My new book “Midlife Solo” is now available.

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springing on

Mum’s first day in the ICU was hard, but she survived. Apparently a bit of psychosis is normal in the elderly after anaesthetic, and she was angry yesterday, especially that she had put herself through this torture again, at 88. But we’re sure that she’ll forget this bit when she has recovered and is better than ever.

So – relief, if not yet for her, then for us.

I went for a walk at dusk yesterday, in love with my neighbourhood, with spring, with life. A glorious world. Cabbagetown has never looked so beautiful, every tree in bloom, front gardens packed with flowers. I ran into several neighbours – Ryan’s baby is now 2 1/2, how did that happen so quickly; young Angeline, a friend of Sam’s, is learning to pilot a plane; Riverdale Farm has survived to fight another day. The light was sheer, delicate, fading. So many grand old trees.

My beloved Chris is now spending many hours a day writing his play. He downsized a few years ago to a tiny apartment and has an uncomplicated life. I wrote to tell him how I envied that freedom to work, and he wrote back, “Your life could be so much different if you sold that house. Would you ever downsize?


Perhaps, your greatest accomplishment is not the Jacob Gordin book or the memoir, or being a writer and editor and a teacher. Maybe nothing has taken more work and time than being a homeowner in a very expensive city. All the time that you do work to support that—gardening, finding tenants and most of all, working to pay bills—takes away from a simple easy life that you could have in a small space, if you wanted. 
He’s right. But first, though I do not love being a landlady, I do love my work. And second, my name is Beth, which means “house,” in Hebrew. I am my house, weighty and time-consuming as it is. Surely not forever, but for now, it’s unimaginable to live somewhere else. Right here, right now, in this place. 

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2 Responses to “springing on”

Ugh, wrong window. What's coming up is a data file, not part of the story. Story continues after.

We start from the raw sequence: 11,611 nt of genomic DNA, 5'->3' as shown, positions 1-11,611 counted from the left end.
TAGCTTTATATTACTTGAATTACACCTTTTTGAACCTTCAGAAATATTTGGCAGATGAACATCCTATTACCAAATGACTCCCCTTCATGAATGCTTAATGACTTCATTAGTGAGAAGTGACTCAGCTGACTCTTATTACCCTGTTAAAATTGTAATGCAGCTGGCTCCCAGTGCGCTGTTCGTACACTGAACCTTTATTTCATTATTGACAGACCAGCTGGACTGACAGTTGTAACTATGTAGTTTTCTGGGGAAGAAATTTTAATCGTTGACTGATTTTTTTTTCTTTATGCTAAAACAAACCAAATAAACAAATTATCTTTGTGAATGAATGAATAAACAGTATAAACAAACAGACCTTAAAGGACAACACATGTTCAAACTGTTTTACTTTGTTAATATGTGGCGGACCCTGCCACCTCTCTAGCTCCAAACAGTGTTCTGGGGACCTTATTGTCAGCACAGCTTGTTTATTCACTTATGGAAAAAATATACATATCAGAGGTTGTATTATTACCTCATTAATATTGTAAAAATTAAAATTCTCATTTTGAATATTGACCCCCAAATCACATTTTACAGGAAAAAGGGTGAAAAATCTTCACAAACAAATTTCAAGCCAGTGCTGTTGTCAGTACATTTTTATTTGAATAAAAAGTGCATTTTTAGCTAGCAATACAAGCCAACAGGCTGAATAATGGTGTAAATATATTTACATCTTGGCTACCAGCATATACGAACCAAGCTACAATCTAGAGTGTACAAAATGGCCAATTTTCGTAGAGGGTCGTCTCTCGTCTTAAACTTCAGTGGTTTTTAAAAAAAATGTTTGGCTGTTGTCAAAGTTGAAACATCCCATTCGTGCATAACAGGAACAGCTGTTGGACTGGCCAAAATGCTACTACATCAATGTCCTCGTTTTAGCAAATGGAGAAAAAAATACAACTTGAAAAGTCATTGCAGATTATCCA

1. Lyn says:

    I hope your mom continues to heal without too much drama or further risk. And I get what you said about you being your house. When the time is right, you will become something lighter and live accordingly. For now, it sounds like you are loving your neighbourhood and home. And really, isn't that what really matters? Enjoy the springtime weather.

  2. beth says:

    Thanks, Lyn, you're right – the time will come to move, just not now. But I am seriously considering de-cluttering. So I ordered a book about it from the library. That will help.

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About Beth

I began keeping a journal at the age of nine. Nearly fifty years later, I started this online journal, sharing reflections, reviews, updates, and the occasional secret.

Some Blogs I Follow

Chris Walks
This blog evolves. It once was about travels. Now it’s a reason to be at the keyboard that I value.

Theresa Kishkan
Theresa Kishkan is a writer living on the Sechelt Peninsula on the west coast of Canada.

I walk on. With my feet, and in my mind as well.

Carrie Snyder
Wherever you’ve come from, wherever you’re going, consider this space a place for reflection and pause.

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A new book by Beth Kaplan, published by Mosaic Press – “Midlife Solo”

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